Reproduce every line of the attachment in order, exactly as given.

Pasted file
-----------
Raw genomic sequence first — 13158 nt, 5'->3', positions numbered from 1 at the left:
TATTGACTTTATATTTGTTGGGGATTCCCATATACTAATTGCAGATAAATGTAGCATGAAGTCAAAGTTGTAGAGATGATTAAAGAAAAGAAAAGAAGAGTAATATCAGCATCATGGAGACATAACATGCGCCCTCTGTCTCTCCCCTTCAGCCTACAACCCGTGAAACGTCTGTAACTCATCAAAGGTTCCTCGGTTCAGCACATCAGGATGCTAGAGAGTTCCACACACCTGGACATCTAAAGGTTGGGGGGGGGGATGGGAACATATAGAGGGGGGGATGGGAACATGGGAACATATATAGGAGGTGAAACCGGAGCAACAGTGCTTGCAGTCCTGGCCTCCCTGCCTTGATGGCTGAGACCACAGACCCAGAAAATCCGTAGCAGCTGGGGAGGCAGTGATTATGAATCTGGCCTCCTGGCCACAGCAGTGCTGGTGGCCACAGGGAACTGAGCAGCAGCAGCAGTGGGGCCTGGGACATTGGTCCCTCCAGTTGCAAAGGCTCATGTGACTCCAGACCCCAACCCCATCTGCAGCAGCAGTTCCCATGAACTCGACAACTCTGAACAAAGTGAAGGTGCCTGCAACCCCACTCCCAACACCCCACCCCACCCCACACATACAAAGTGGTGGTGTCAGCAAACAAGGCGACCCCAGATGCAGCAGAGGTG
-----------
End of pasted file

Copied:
Raw genomic sequence first — 13158 nt, 5'->3', positions numbered from 1 at the left:
TATTGACTTTATATTTGTTGGGGATTCCCATATACTAATTGCAGATAAATGTAGCATGAAGTCAAAGTTGTAGAGATGATTAAAGAAAAGAAAAGAAGAGTAATATCAGCATCATGGAGACATAACATGCGCCCTCTGTCTCTCCCCTTCAGCCTACAACCCGTGAAACGTCTGTAACTCATCAAAGGTTCCTCGGTTCAGCACATCAGGATGCTAGAGAGTTCCACACACCTGGACATCTAAAGGTTGGGGGGGGGGATGGGAACATATAGAGGGGGGGATGGGAACATGGGAACATATATAGGAGGTGAAACCGGAGCAACAGTGCTTGCAGTCCTGGCCTCCCTGCCTTGATGGCTGAGACCACAGACCCAGAAAATCCGTAGCAGCTGGGGAGGCAGTGATTATGAATCTGGCCTCCTGGCCACAGCAGTGCTGGTGGCCACAGGGAACTGAGCAGCAGCAGCAGTGGGGCCTGGGACATTGGTCCCTCCAGTTGCAAAGGCTCATGTGACTCCAGACCCCAACCCCATCTGCAGCAGCAGTTCCCATGAACTCGACAACTCTGAACAAAGTGAAGGTGCCTGCAACCCCACTCCCAACACCCCACCCCACCCCACACATACAAAGTGGTGGTGTCAGCAAACAAGGCGACCCCAGATGCAGCAGAGGTG